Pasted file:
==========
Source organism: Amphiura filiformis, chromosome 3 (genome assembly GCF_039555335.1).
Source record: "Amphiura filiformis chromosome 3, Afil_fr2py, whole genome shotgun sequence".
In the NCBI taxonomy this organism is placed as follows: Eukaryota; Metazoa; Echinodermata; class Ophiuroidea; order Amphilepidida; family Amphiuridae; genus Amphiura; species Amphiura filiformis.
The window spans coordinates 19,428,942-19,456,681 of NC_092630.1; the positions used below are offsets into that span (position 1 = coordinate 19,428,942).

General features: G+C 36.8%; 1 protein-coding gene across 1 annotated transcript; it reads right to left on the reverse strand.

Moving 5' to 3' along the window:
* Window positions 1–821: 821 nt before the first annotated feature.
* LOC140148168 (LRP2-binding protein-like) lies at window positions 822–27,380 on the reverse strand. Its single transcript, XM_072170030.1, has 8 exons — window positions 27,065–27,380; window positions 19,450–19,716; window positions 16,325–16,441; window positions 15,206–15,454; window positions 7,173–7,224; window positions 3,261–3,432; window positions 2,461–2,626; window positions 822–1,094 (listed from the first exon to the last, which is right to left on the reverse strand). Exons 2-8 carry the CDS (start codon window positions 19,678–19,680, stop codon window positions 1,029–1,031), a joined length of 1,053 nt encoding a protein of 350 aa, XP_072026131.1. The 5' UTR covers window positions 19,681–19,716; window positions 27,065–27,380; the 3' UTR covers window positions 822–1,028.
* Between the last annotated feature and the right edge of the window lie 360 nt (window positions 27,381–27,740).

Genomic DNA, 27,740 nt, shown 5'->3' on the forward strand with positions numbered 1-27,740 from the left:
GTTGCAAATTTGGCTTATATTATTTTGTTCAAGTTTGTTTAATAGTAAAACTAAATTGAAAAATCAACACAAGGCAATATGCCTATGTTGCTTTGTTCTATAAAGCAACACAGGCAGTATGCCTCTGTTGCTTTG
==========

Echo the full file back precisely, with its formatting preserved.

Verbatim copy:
Source organism: Amphiura filiformis, chromosome 3 (genome assembly GCF_039555335.1).
Source record: "Amphiura filiformis chromosome 3, Afil_fr2py, whole genome shotgun sequence".
In the NCBI taxonomy this organism is placed as follows: Eukaryota; Metazoa; Echinodermata; class Ophiuroidea; order Amphilepidida; family Amphiuridae; genus Amphiura; species Amphiura filiformis.
The window spans coordinates 19,428,942-19,456,681 of NC_092630.1; the positions used below are offsets into that span (position 1 = coordinate 19,428,942).

General features: G+C 36.8%; 1 protein-coding gene across 1 annotated transcript; it reads right to left on the reverse strand.

Moving 5' to 3' along the window:
* Window positions 1–821: 821 nt before the first annotated feature.
* LOC140148168 (LRP2-binding protein-like) lies at window positions 822–27,380 on the reverse strand. Its single transcript, XM_072170030.1, has 8 exons — window positions 27,065–27,380; window positions 19,450–19,716; window positions 16,325–16,441; window positions 15,206–15,454; window positions 7,173–7,224; window positions 3,261–3,432; window positions 2,461–2,626; window positions 822–1,094 (listed from the first exon to the last, which is right to left on the reverse strand). Exons 2-8 carry the CDS (start codon window positions 19,678–19,680, stop codon window positions 1,029–1,031), a joined length of 1,053 nt encoding a protein of 350 aa, XP_072026131.1. The 5' UTR covers window positions 19,681–19,716; window positions 27,065–27,380; the 3' UTR covers window positions 822–1,028.
* Between the last annotated feature and the right edge of the window lie 360 nt (window positions 27,381–27,740).

Genomic DNA, 27,740 nt, shown 5'->3' on the forward strand with positions numbered 1-27,740 from the left:
GTTGCAAATTTGGCTTATATTATTTTGTTCAAGTTTGTTTAATAGTAAAACTAAATTGAAAAATCAACACAAGGCAATATGCCTATGTTGCTTTGTTCTATAAAGCAACACAGGCAGTATGCCTCTGTTGCTTTG